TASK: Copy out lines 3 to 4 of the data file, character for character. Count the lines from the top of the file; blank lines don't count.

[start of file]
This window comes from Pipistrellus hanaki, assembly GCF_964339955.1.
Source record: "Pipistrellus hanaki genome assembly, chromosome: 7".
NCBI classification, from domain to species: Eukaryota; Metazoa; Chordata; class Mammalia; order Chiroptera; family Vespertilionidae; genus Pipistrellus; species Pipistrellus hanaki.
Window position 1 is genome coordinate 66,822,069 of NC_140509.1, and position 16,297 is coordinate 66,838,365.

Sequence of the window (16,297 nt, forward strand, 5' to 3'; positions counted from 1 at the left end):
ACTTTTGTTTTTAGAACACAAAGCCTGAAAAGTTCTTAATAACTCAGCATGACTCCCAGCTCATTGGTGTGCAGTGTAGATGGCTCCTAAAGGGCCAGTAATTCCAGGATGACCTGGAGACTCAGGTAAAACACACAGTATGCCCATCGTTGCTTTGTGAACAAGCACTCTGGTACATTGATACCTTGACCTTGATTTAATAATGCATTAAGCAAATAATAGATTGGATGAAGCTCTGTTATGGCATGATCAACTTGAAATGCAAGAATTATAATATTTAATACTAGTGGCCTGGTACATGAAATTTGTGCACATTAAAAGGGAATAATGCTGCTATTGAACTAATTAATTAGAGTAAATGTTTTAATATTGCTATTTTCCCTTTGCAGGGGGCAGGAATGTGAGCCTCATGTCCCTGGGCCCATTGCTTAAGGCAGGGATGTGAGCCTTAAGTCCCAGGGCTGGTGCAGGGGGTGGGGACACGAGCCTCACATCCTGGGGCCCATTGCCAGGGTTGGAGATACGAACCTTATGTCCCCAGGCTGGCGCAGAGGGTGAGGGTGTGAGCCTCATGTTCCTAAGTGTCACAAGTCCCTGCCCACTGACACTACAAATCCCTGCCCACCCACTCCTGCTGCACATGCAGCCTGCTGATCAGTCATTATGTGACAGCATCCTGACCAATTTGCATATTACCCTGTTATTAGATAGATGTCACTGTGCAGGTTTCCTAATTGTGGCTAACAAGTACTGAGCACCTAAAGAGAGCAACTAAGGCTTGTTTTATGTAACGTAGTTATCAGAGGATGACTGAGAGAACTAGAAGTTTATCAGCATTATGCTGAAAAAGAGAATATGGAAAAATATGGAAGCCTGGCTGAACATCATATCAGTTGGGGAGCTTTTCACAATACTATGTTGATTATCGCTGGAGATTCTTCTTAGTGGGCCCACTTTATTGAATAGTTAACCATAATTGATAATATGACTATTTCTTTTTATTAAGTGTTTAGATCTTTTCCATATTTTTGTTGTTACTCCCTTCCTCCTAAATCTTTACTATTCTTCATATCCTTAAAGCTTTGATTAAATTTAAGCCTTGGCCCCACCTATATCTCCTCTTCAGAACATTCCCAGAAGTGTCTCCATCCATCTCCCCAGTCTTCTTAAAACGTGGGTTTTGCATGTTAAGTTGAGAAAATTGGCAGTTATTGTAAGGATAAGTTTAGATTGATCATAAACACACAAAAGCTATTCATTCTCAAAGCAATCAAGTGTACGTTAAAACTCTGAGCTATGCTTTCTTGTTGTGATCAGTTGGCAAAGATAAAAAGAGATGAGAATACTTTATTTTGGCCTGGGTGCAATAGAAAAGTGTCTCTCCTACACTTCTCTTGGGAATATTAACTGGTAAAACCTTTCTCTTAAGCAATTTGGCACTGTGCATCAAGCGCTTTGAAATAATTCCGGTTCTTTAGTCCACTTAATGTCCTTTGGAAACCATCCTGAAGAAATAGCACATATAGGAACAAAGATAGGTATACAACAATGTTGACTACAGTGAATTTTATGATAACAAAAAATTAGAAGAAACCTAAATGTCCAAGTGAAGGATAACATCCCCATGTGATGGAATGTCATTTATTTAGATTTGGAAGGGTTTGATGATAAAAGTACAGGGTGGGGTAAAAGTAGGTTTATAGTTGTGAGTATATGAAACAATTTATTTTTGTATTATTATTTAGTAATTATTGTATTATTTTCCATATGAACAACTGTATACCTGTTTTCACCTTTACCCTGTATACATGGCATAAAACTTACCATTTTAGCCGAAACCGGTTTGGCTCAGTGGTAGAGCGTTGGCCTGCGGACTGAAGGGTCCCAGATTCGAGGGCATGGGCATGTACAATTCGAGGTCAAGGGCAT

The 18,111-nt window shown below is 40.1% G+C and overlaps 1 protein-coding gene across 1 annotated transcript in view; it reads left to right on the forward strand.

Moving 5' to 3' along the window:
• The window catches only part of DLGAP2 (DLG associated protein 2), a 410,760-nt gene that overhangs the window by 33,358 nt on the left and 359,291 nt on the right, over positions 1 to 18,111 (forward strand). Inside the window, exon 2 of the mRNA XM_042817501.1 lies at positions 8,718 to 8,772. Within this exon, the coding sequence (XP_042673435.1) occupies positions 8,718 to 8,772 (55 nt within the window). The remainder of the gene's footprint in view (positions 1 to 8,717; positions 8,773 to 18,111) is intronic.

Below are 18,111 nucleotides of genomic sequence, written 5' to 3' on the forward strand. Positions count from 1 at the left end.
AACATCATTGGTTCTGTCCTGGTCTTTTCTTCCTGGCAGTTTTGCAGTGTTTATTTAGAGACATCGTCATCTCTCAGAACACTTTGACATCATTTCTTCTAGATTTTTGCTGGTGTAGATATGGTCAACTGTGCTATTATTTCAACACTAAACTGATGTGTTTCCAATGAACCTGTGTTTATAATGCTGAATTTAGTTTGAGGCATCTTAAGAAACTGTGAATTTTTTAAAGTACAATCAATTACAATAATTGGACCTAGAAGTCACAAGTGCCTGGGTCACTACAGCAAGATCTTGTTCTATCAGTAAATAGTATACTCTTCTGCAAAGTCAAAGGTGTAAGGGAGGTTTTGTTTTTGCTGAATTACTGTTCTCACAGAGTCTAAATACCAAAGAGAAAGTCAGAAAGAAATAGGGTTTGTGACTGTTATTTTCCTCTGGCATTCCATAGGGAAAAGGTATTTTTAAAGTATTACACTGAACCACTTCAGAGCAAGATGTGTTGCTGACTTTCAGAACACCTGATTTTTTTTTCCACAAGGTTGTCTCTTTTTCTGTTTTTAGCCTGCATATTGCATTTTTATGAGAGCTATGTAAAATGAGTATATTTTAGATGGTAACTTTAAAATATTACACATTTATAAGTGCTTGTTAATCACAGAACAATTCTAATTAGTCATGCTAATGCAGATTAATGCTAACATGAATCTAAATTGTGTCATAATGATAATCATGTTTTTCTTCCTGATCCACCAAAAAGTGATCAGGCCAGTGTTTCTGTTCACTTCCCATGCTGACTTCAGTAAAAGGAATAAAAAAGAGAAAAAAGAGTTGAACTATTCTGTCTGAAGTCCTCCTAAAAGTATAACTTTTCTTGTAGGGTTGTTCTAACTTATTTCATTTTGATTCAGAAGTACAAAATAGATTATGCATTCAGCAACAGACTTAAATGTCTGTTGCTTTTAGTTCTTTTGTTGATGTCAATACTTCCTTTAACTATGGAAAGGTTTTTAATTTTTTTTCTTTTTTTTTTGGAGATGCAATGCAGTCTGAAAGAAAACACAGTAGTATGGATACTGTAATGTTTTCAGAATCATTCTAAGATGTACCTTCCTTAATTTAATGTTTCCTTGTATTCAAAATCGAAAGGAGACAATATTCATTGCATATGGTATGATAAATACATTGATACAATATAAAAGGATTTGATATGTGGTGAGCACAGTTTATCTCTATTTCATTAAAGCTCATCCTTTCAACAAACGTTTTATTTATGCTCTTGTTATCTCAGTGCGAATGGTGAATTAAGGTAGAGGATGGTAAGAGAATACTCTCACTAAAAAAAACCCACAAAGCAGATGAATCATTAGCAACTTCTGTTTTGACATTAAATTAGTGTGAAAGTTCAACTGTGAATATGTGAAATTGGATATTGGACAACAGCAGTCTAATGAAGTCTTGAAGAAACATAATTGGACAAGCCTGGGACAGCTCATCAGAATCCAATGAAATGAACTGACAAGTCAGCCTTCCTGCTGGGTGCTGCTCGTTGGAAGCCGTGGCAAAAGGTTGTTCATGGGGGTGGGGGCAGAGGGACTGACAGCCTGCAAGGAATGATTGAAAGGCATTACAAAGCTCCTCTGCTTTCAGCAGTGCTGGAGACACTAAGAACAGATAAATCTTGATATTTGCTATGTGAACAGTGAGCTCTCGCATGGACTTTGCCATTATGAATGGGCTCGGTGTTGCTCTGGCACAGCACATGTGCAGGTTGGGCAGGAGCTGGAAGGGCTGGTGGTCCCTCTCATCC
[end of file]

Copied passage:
NCBI classification, from domain to species: Eukaryota; Metazoa; Chordata; class Mammalia; order Chiroptera; family Vespertilionidae; genus Pipistrellus; species Pipistrellus hanaki.
Window position 1 is genome coordinate 66,822,069 of NC_140509.1, and position 16,297 is coordinate 66,838,365.